With EMC Documentum ApplicationXtender Web Access, information sharing now extends beyond users at the UAMS main campus to include authorized users at affiliate hospitals, medical centers and area health education centers. The Web access tool enables users to view images from the repository through their Web browser. In the case of one employee confined to bed rest for three months, ApplicationXtender Web Access enabled her to continue working from home.
UAMS is integrating the ApplicationXtender system with its SAP environment to allow users to view documents stored in ApplicationXtender from within their SAP applications. Currently, the purchasing, accounts payable and travel departments download SAP transaction information nightly. These transaction reports become cover sheets that are scanned on top of supporting documents—emails, bid proposals, receipts, hard copy invoices, trip expense reports, purchase orders, etc.—so that all documents related to an AP invoice number, purchase order number or trip number are linked together within ApplicationXtender. Once the integration is completed, users will be able to click on a transaction on their SAP screen to automatically launch ApplicationXtender Web Access and display all supporting documents for that transaction.
To address issues of disaster recovery, UAMS uses EMC Documentum DiskXtender each night to back up over one terabyte of information to two Xiotech storage area networks (SANs)—the second SAN being a mirror of the first—and an HP Surestore optical tape. The SANs provide easy access to historical information and the optical tape provides immutability and reliable disaster recovery.
The transition from paper and microfiche to electronic document storage has saved enormous staff hours in filing and retrieval. It has even eliminated the need for several staff people and freed up hours of other employees’ time for more value-added activities.
In addition, UAMS has slashed the cost of offsite storage, as well as the delivery costs and time delays associated with shipping and carting documents back and forth across different locations such as the multiple sites that house OB/GYN records. Scanning current and past employee records into ApplicationXtender enabled human resources to eliminate paper document storage entirely, freeing up 18 file cabinets and numerous storage boxes, as well as eliminating the cost of microfiche for 100,000 documents annually. In 1997, when only three administration divisions were using ApplicationXtender, UAMS estimated that the solution was saving the organization approximately $30,000 per year. Today, with its use now widespread throughout the campus, the savings have grown appreciably, allowing the institution to allocate those funds for other projects and supplies.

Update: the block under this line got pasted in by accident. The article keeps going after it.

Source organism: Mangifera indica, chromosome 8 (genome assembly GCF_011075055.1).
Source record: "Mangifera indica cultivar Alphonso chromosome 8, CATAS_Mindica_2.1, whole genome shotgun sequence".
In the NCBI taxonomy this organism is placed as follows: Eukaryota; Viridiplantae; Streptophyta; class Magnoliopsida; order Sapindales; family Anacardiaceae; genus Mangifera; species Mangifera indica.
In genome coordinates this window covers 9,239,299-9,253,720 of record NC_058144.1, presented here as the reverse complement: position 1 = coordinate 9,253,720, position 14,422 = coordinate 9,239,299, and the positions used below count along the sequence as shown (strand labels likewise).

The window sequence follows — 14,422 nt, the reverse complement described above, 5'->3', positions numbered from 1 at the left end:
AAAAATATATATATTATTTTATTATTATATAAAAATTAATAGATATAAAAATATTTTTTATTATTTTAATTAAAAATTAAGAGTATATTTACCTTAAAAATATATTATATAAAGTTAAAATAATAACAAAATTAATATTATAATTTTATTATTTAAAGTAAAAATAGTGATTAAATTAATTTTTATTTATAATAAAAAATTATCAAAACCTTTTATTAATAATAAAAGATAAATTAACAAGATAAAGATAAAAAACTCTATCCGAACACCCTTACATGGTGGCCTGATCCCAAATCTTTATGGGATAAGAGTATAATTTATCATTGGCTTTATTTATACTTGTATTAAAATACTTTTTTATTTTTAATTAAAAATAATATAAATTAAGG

Converting to electronic records management has also eliminated the fear of misplacing documents when departments move to new facilities, an activity that happens with some frequency as UAMS continues to expand. The OB/GYN department no longer has to haul files back and forth nightly; patient records can be viewed online at any time from any of the department’s three locations.
Having campus medical offices scan in their human resources information (time sheets, leave forms, verbal disciplinary, certificates, licenses, and so on) has helped tremendously with satisfying Joint Commission on Accreditation of Healthcare Organizations (JCAHO) audits. Campus audits are performed offsite using WebXtender so as not to inconvenience employees or disrupt their productivity during the business day. Images can be quickly copied to a single CD and sent to lawyers’ offices instead of printing and shipping reams of paper. Because physical space for documents is no longer an issue, electronic documents can be kept on the system longer for historical research and easier trend analysis.
Many departments have been able to go entirely paperless. They might start by storing 10 years of paper documents, but once they realize they’re paying for this storage but not accessing the records, they gradually reduce and eventually eliminate paper storage because they can find documents—whether for internal use or audit requests—much faster and more easily in ApplicationXtender than they ever could from a paper filing cabinet or microfiche.